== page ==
U.S. President Barack Obama is getting some support from across the aisle for his decision to call for airstrikes on ISIS militants in Syria.
Florida Senator and prospective 2016 Republican presidential candidate Marco Rubio praised the strikes and said that he was hopeful that the attacks would help dismantle the violent organization also known as the Islamic State, or ISIL.
“I support the President’s actions to target ISIL’s facilities in Syria. I have argued for months that President Obama has the authority to confront this threat to the United States wherever they seek refuge,” Rubio said in a press release. “Defeating this menace to all who value freedom and tolerance will not be easy, but is essential to our security. My thoughts and prayers are with our men and women in uniform carrying out their duties as part of ongoing operations in Iraq and Syria.”
Rubio was one of the few Republican politicians of any clout to make known their feelings known about the strikes against ISIS. Senate Minority Leader Mitch McConnell and House Speaker John Boehner have both been quiet on the strikes as have Sens. Ted Cruz, R-Texas, and Rand Paul, R-Ky.
Cruz and Paul, both 2016 GOP presidential contenders, have advocated for airstrikes but added that they worry about arming rebels in Syria because the weapons could end up in the hands of terrorists.
"The inescapable irony is that someday the arms we supply would be used against us, or Israel," Paul said, according to The Hill. "It is also ludicrous to believe that we know where all of the money, arms and ammunition will end up, or who will end up benefiting from these shipments."
Besides calling for airstrikes, Cruz has said the best way to fight ISIS to increase security along the U.S.-Mexico border and strip any U.S. citizens supporting the group of their citizenship.
“The President's previously stated goal -- to "shrink" ISIS' "sphere of influence" until it is a "manageable problem" -- is not encouraging,” Cruz said in a recent opinion piece. “The objective should not be to make ISIS "manageable"; the objective should be to protect the United States and to destroy the terrorists who have declared jihad on our nation.”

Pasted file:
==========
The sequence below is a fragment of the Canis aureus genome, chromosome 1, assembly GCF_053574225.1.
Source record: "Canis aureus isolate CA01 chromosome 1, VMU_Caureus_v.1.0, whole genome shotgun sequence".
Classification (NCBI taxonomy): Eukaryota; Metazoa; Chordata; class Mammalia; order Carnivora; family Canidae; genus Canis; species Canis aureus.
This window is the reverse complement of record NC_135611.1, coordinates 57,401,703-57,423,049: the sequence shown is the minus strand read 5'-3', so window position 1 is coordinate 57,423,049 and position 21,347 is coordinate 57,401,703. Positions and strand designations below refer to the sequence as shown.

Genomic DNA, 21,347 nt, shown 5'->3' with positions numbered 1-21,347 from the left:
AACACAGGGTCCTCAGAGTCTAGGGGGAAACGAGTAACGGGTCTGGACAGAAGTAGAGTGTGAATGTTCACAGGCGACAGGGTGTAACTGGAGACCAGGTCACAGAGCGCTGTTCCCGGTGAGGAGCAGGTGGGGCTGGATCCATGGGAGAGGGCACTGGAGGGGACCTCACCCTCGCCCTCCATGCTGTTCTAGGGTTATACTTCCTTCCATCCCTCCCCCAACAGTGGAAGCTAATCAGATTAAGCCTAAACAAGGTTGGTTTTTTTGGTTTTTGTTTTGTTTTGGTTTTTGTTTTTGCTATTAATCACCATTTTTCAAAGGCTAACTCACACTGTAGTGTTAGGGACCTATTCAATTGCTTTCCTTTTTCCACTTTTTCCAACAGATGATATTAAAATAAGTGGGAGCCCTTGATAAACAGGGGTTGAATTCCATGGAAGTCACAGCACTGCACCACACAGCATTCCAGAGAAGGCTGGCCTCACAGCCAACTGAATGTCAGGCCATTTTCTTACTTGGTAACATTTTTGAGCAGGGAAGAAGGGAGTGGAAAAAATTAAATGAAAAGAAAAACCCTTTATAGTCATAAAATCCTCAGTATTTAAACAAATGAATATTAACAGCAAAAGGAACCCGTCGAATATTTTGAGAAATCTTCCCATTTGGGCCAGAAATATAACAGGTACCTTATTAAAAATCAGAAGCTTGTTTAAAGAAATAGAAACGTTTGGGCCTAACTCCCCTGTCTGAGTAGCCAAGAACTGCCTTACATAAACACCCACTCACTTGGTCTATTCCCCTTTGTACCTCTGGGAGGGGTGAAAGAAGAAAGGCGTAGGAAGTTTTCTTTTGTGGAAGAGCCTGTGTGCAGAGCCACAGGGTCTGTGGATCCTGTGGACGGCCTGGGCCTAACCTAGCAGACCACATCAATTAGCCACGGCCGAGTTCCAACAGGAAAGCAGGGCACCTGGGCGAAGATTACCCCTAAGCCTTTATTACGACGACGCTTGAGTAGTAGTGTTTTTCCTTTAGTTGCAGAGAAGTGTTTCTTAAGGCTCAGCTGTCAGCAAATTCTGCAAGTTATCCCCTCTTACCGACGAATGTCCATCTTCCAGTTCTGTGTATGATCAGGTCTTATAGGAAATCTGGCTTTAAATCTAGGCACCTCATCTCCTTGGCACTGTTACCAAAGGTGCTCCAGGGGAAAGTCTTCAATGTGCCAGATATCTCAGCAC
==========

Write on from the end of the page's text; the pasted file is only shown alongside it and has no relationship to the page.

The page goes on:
The U.S. announced the strikes hours before Obama was due to arrive in New York for three days of talks with foreign leaders at the annual United Nations General Assembly. The cooperation by Arab partners provided a significant boost to Obama's efforts to build an international coalition to take on the Islamic State militants who have moved freely across the border between Iraq and Syria.
U.S. officials said Bahrain, Qatar, Saudi Arabia, Jordan and the United Arab Emirates participated in the strikes against Islamic State targets, as Obama significantly ramped up U.S. military involvement in Syria, a country that has been mired in a brutal three-year civil war.
The U.S. and the five Arab nations attacked the Islamic State group's headquarters in eastern Syria in nighttime raids Monday using land- and sea-based U.S. aircraft as well as Tomahawk cruise missiles launched from two Navy ships in the Red Sea and the northern Persian Gulf.
American warplanes also carried out eight airstrikes to disrupt what the military described as "imminent attack plotting against the United States and Western interests" by the shadowy Khorosan Group, a network of al-Qaida veterans working with the Yemeni branch of al-Qaida, known as Al-Qaida in the Arabian Peninsula, to get foreign fighters with Western passports and explosives to target U.S. aviation.
"America is proud to stand shoulder to shoulder with these nations," Obama said during remarks from the White House shortly before departing for New York. "This is not America's fight alone."
Army Gen. Martin Dempsey, the top American military official, said the U.S. and its Arab allies achieved their aim of showing the extremists that their savage attacks will not go unanswered.
"We wanted to make sure that ISIL knew they have no safe haven, and we certainly achieved that," Dempsey told reporters as he flew to Washington after a weeklong trip to Europe.
The Associated Press contributed to this report.